This year, the world marks the 20th
anniversary of the 9/11 terror attacks in the United States. At 8.46am on Tuesday, 11th
September, the first plane hit the North Tower of New York's World Trade Center. On the other side of the world, the time was 10.46pm and most Australians were preparing for bed. But as news of the attacks broke, the nation turned to the Australian media for answers on what would become one of the worst terror attacks in modern history.
Here are the stories of the Australian journalists who covered the 9/11 terror attacks from the United States.
Michael Usher, Presenter at 7NEWS Sydney
"New York City has been sealed. The Twin Towers are down. All bridges and tunnels closed. The Pentagon is burning. Another passenger jet is missing. The President is in hiding, location undisclosed." I remember reporting this line live on air, from the dust and debris-filled streets of Lower Manhattan, in the deeply confusing aftermath of the 9/11 attacks.
As the US Correspondent based in Los Angeles, I’d been in New York covering Lleyton Hewitt’s US Open win. He was on top of the world. Manhattan glistened on a post-card perfect, clear September morning. I’d only just remarked to my cameraman how lucky we were to be in this amazing city, on a magic morning, covering a good news story. Then the world turned, and we all buckled with shock and disbelief as those planes tore into the Twin Towers.
Against a shocked human tide, pushing their way out of Lower Manhattan, my cameraman and I squeezed against the exodus and scrambled to within a few hundred metres of ground zero. We commandeered a satellite truck, and in the chaos, just started going live. It wasn’t great reporting. But I just kept talking. What I saw, I said. And at times, I just couldn’t understand nor make sense of anything. Like late night viewers back in Australia, I was overwhelmed by the calamity and catastrophe and atrocity. Of every word I could grab from my mind and regurgitate, none could really describe the scale of what I was seeing and experiencing.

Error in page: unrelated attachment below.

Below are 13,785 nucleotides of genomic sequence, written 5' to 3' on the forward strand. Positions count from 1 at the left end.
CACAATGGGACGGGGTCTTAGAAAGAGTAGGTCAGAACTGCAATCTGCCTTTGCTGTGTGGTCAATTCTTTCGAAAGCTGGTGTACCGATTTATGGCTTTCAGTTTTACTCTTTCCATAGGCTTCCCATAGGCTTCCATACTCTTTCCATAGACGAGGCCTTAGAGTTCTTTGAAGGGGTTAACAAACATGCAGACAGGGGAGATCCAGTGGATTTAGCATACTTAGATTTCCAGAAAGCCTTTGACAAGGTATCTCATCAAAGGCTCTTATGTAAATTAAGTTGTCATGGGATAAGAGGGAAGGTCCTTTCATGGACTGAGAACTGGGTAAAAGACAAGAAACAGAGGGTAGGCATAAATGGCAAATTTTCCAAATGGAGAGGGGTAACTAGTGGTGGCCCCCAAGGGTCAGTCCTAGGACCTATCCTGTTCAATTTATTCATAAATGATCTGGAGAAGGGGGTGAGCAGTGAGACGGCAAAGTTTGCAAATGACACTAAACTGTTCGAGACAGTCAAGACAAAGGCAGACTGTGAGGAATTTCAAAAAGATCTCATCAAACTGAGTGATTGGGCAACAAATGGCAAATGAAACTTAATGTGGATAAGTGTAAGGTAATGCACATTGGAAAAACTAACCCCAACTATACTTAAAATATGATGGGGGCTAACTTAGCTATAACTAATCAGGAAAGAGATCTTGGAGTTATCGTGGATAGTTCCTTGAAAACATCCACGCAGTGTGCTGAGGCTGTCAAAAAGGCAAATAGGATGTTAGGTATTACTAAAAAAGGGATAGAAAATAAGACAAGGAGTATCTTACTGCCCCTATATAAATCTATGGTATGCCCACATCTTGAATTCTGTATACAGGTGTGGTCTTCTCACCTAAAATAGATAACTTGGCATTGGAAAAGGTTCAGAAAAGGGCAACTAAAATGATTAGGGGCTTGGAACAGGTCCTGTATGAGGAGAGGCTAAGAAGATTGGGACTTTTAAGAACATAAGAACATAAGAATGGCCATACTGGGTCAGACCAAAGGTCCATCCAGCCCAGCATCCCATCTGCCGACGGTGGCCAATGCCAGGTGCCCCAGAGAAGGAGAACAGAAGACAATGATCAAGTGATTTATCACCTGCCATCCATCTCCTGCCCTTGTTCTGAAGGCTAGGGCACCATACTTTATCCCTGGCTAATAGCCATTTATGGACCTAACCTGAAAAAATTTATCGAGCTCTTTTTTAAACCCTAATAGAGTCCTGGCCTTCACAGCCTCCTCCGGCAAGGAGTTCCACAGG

Communications were down. Mobile phones, dead. Most of the transmitters were on top of the World Trade Center, with all other lines commandeered in the emergency response. I’d quickly convinced a local shop owner to sell me a transistor radio before he pulled the shutter down and ran. In one ear I plugged in 1010Wins - a local New York news station, so I could hear rolling news conferences - in the other ear I had the network’s IFB, so I could hear the studio back in Sydney. I just remember thinking this was Armageddon. A terrible cliché, I know, but if this wasn’t, what was? At the very least I knew this meant war.
We stayed on location for days, sealed into the ground zero area by the NYPD. If you were in, you stayed in. So we grabbed sleep when we could on the pavement beside the truck, and kept going live. This went on until we could find a hotel, as people slowly came back onto the streets of New York. A dead quiet, sad, shell-shocked city, where numb relatives wandered like zombies, appealing to anyone they could find to help locate their beloved who were in the towers that morning.
New York City, an invincible metropolis of 8 million, had become a deathly village of muffled cries. Its residents brought to their knees in silent candlelight vigils. As I said, the world turned that day. And I still reflect with great disbelief, as overwhelmed then, as now.
Tara Brown, Reporter at 60 Minutes
September 11, 2001 remains the day the world changed forever. A day the passing of time has done nothing to make any less gut-wrenching or inconceivable. That the attack was so audacious, so easy, and so deadly seemed to scar our psyche - a scar as wide as the gaping hole that, for so long, marred the Manhattan skyline.
At the time, I was in Wales on assignment for 60 Minutes. That story was immediately abandoned in a mad scramble to get to New York but, with every plane now seen as a potential flying bomb, the airspace over North America was closed. Eventually, we, along with a contingent of UK media, chartered an old Boeing 747 from London to Montreal, Canada. We then rented a bus for the 10-hour road trip and arrived in New York City early Friday morning, just three days after the terrorists had left their deadly mark.
New York was a city in shock, and in grief. Parts of it seemed covered in snow, so thick was the dust of pulverised glass and concrete that had settled on shop awnings and damaged cars, abandoned in the shadow of where the Twin Towers once stood.